AUSTIN (KXAN) — Children with asthma are getting better, faster and cheaper care because of new coordination among several of Texas Children’s hospitals.

An estimated 25 million people in America have asthma; that’s one in 12. They suffer shortness of breath after spasms seize their lower lungs.

“It’s the number one reason for kids to be hospitalized. It’s the number one reason for kids to miss school and subsequently miss work,” said  Assistant Medical Director of Dell Children’s Emergency Room, Dr. Sujit Iyer, as he holds a piece of paper that studies show may save you time and money. It’s now in the hands of most people across Central Texas who work with people dealing with asthma.

“Not only in the hospital but community pediatricians,” said Dr. Iyer.

It streamlines the work flow for health care workers so they are as efficient as possible. It’s a big change from just a few years ago.

“You usually have to meet like five people before you get to meet me right. You got to meet then nurse that says what are you here for? Then the nurse that’s taking your vital signs. Then the nurse that finally sees you in the room. Then maybe a nurse that’s taking your temperature. Then finally me. And all those times they’re saying, well what are you here for?” said Dr. Iyer.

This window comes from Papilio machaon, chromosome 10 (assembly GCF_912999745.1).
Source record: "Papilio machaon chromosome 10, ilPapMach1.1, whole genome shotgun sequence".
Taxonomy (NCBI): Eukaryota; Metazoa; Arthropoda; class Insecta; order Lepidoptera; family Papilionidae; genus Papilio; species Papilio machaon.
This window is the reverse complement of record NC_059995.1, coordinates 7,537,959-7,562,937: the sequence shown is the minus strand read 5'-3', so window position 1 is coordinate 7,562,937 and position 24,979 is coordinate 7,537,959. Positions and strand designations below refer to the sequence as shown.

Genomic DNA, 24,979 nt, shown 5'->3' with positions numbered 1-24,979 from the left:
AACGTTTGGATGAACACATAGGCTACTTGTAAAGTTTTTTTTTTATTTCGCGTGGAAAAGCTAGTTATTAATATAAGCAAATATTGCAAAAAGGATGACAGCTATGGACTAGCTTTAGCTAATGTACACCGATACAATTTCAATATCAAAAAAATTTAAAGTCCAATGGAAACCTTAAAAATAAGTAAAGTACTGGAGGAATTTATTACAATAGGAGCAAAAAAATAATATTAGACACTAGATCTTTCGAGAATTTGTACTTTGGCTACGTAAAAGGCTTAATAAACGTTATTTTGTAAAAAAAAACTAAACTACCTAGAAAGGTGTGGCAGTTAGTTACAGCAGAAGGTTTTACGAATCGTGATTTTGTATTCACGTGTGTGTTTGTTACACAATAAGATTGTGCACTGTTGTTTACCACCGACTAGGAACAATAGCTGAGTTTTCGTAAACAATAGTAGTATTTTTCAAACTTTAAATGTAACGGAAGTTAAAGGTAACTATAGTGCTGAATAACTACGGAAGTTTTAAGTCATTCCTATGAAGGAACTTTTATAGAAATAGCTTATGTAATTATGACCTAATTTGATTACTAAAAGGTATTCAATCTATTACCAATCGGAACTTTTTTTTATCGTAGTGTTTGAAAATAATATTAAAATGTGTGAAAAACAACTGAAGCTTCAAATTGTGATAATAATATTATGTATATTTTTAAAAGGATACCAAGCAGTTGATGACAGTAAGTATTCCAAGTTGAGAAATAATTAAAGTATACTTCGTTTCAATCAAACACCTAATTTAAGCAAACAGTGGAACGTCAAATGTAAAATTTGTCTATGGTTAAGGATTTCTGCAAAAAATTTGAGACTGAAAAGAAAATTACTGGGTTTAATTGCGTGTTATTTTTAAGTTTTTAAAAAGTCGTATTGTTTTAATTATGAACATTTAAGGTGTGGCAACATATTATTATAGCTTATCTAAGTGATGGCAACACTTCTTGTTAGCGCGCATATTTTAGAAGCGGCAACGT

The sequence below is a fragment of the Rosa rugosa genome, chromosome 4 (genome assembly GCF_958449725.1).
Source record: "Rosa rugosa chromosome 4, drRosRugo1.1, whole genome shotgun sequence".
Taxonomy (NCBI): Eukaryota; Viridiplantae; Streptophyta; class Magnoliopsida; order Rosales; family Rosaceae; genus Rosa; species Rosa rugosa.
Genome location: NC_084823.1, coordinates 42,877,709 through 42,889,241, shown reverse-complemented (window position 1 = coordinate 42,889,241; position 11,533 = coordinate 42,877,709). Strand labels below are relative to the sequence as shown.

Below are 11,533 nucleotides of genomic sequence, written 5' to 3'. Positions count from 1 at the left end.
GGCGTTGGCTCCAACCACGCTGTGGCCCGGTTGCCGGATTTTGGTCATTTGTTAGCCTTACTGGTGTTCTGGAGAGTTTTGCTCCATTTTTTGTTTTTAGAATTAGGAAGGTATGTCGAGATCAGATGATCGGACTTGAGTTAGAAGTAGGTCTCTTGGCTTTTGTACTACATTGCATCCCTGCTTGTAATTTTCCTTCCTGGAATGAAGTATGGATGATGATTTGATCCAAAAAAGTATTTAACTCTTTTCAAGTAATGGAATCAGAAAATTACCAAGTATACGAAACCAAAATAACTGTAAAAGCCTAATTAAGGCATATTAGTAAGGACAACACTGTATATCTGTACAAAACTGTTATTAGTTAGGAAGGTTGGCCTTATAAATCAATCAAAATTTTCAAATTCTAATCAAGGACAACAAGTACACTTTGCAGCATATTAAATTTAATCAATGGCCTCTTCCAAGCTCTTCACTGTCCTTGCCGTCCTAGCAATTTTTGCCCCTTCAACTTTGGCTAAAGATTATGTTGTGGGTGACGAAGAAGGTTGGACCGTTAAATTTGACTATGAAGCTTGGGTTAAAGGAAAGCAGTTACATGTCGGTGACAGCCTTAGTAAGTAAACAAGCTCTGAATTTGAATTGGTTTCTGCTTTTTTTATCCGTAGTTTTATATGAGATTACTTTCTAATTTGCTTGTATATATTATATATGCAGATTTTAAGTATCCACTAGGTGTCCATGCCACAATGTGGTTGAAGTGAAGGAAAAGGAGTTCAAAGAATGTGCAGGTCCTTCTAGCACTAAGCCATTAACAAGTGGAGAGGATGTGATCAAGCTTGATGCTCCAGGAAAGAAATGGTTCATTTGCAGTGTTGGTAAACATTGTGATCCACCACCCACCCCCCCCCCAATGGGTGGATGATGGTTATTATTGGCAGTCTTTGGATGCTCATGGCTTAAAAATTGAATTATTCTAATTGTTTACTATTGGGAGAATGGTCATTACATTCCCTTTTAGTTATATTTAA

Now, when a kid comes in with complications from asthma, they get an inhaler or steroids earlier in the process. The Children’s Hospital Association of Texas says it’s shortened hospital stays by half a day and dropped the need for chest x-rays by twenty-five percent, which can cost parents hundreds of dollars a pop. Ask anyone in the healthcare industry today if something can save you time and money; it’s worth doing.

Health officials say this will cut healthcare costs in general. “By decreasing the amount of time you’re in the hospital and reducing the risk of you having to come back to the hospital later,” said Dana Danaher, the Director of Quality for Children Hospital Association of Texas, an organization that spearheaded the policy reforms.

Asthma is just the first of several diseases these children’s hospitals are tackling together.  Next on their list two others that affect a lot of kids: Septic Shock and Bronchiolitis.  Those studies start next week.

Children’s hospitals each see between 500 and 2,000 emergency doctor visits a year and 100 to 650 inpatients a year for asthma patients.